They found that many of the mutations were redundant, meaning that many of them affected components of the same pathway.
"The key to survival for cancer cells is redundancy: hit multiple pathways, mutate as much as you possibly can and then you can survive anything that comes at you," Borghaei explained.
The authors point out that this is one analysis from one patient. Other patients with lung cancer will have different mutational profiles, as will other tumor types.
And this particular tumor was smoking-related, with all of the damage conferred by cigarette carcinogens.
"In this particular case, it's smoking-related," Zhang said. "When you have a patient who has a long history of smoking, you can tell that most of the mutations are mediated by carcinogens, so we anticipate that we will observe a lot more mutations in such a [patient]."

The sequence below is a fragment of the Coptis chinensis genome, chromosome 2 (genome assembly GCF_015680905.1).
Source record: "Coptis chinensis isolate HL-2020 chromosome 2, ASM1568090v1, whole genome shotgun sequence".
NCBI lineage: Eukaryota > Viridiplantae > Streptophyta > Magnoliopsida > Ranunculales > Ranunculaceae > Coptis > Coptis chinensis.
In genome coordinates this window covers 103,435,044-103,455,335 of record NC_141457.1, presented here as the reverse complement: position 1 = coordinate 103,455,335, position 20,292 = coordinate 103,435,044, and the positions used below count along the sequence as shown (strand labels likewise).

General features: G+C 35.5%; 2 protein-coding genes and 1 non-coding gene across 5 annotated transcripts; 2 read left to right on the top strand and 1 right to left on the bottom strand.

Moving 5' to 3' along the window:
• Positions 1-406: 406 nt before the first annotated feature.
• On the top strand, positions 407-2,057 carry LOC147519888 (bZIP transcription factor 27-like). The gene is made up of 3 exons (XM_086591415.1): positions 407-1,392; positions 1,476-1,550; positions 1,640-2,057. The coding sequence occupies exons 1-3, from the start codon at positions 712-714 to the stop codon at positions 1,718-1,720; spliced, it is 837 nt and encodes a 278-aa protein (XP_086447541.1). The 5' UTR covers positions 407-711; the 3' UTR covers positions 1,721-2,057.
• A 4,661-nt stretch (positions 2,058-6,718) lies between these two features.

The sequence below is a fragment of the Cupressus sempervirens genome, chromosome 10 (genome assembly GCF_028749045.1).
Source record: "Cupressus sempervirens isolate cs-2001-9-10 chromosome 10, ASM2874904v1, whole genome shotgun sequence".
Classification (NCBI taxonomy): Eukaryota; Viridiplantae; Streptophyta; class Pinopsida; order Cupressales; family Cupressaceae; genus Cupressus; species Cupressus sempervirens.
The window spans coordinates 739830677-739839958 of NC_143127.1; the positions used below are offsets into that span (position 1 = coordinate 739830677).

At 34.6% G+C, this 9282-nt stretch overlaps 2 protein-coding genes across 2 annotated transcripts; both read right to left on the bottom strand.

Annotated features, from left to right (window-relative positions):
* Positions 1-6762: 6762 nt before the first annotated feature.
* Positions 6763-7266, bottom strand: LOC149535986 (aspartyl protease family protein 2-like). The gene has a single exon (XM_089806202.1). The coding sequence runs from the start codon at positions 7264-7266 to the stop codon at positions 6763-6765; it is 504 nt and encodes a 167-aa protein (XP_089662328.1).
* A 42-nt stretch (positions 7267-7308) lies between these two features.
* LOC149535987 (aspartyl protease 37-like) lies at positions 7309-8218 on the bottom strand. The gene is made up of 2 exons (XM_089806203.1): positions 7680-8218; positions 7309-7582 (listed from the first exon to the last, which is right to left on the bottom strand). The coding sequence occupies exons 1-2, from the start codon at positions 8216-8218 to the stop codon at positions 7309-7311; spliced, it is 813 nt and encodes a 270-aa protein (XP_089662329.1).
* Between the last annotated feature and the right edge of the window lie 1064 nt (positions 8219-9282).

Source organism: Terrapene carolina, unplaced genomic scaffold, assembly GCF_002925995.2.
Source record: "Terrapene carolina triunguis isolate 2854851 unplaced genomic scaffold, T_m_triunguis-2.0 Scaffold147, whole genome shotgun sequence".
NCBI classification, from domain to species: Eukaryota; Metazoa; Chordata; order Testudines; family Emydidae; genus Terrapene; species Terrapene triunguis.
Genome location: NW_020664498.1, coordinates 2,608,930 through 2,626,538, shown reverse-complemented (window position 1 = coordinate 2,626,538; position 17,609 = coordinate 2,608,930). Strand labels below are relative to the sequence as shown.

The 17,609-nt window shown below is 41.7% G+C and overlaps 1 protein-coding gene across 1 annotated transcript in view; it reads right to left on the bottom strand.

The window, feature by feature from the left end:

The same is likely to be true of melanoma, because much of the damage here is caused by UV radiation, Zhang added, but the number of mutations in breast and prostate cancer, for instance, is likely to be much lower.
The U.S. National Cancer Institute has more on lung cancer.
SOURCES: Zemin Zhang, Ph.D., senior scientist, Genentech Inc., South San Francisco; Hossein Borghaei, D.O., director, Lung and Head and Neck Cancer Risk Assessment Program, and assistant professor, Fox Chase Cancer Center, Philadelphia; May 27, 2010, Nature
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